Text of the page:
Not-so-Awesome: Taking chances with local theater

No matter how much you spend on tickets or support local theater, you best not arrive late to the show!

[By Monica Harris]

I love live theater but frankly, I cannot afford it often. One seat costs AT LEAST $45, sometimes as high as $155 (Iris, anyone?). To take my entire family of 5, the cost can reach the hundreds. When a good show comes to town and it’s pretty reasonably priced, I’ll try to go see it, but I have to think long and hard — “Can I really afford this?”

One theater I’ve been to a few times is The Chance Theater in Anaheim. Over the years, I have seen performances there and have recommended it to many friends. One Christmas I even bought a season pass for a friend. Their stage is small, intimate, and located in a strip mall where you wouldn’t expect to find such creative, vibrant performances. The actors are exceptional.

HOWEVER, as of last month I doubt I’ll ever go there again. I’m extremely disappointed in what seems to be a careless disregard of the loyal audience.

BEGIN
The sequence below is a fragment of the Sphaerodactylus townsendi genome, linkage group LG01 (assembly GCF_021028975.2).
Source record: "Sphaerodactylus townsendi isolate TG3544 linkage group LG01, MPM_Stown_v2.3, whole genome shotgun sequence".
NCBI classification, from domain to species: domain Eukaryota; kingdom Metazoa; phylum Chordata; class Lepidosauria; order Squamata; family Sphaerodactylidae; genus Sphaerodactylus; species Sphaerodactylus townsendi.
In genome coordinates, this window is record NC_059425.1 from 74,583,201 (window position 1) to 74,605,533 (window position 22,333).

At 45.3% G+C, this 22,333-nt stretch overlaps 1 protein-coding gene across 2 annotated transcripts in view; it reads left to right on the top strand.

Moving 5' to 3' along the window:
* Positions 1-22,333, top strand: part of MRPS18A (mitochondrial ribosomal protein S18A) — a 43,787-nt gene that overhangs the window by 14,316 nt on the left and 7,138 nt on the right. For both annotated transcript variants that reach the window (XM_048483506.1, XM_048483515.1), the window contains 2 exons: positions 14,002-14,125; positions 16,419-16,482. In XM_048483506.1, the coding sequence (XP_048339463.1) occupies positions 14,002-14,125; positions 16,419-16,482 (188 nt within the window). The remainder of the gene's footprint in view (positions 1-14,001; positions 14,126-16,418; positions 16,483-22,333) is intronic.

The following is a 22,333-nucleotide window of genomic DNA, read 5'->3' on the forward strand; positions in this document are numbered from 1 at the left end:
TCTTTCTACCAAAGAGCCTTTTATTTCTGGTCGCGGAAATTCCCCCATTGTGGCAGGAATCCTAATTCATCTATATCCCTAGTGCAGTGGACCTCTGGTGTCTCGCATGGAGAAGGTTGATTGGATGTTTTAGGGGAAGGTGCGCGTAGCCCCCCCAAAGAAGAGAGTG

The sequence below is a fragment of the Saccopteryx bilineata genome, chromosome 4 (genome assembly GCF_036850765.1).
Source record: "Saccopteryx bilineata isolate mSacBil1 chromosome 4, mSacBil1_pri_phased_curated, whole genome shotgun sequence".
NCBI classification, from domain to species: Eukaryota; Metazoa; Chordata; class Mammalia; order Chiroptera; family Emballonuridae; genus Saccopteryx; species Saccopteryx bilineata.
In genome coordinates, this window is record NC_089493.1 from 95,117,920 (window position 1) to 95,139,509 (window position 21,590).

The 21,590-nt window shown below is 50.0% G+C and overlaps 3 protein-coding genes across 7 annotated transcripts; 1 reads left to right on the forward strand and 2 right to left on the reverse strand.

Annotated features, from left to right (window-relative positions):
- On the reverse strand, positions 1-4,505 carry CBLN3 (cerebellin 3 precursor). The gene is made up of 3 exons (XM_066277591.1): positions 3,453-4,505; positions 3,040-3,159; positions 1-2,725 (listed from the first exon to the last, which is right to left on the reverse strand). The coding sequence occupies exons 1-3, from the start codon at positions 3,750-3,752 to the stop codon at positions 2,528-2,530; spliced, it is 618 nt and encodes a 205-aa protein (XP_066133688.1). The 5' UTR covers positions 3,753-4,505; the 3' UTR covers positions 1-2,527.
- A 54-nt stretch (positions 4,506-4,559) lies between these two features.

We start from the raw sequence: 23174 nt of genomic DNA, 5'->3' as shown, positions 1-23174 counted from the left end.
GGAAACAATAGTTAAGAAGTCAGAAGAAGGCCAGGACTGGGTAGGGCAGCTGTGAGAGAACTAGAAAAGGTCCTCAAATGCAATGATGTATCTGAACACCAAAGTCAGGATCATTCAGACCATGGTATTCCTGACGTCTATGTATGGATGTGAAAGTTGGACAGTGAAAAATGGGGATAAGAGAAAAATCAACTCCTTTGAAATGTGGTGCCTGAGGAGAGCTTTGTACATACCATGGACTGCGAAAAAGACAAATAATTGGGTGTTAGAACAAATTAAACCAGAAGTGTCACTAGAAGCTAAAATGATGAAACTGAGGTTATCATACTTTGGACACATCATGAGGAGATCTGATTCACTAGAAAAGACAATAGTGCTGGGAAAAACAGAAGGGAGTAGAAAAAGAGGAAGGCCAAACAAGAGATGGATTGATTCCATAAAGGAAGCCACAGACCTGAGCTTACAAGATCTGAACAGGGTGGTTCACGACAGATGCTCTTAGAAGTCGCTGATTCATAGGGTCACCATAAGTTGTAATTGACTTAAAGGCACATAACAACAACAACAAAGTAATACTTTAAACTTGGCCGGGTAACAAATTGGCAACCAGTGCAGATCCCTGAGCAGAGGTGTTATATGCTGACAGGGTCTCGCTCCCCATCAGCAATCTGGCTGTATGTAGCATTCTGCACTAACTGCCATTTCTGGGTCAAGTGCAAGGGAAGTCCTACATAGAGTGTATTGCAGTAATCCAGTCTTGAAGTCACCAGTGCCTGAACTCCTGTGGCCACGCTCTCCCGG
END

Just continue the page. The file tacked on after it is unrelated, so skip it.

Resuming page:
This is what happened: In July I purchased four tickets for West Side Story and literally had to save up the money to afford the tickets (total: $182). The show sold out immediately and the only performance available at the time was on a Wednesday night in August at 8:00pm. I figured I could make that one, although I had to work that day until 5:30 and would have to drive home first (in rush hour traffic) to pick up my daughters, and then drive to Long Beach to pick up my son, and then head back to Anaheim. You know, take the 22 to the 55 to the 5, to the 91. (I get nauseous just thinking of the drive.)

By the time we arrived at the theater we were 20 minutes late. We ran through the parking lot to the main entrance where we found 2 ushers sitting outside playing cards, smirks on their faces. “Go inside to the box office. He’ll explain the situation.”

We went inside, out of breath, and were told by the person at the counter that we were too late to be admitted. And there were no refunds or exchanges.  My heart sank. He may have well said, Get lost.

Wait a second. No problem. “We’ll wait around for a quiet moment in the show and then go in, so we don’t interrupt the show,” I suggested.

“No, we can’t do that,” he said. “But we can seat you during intermission.”

“Okay, when is intermission?”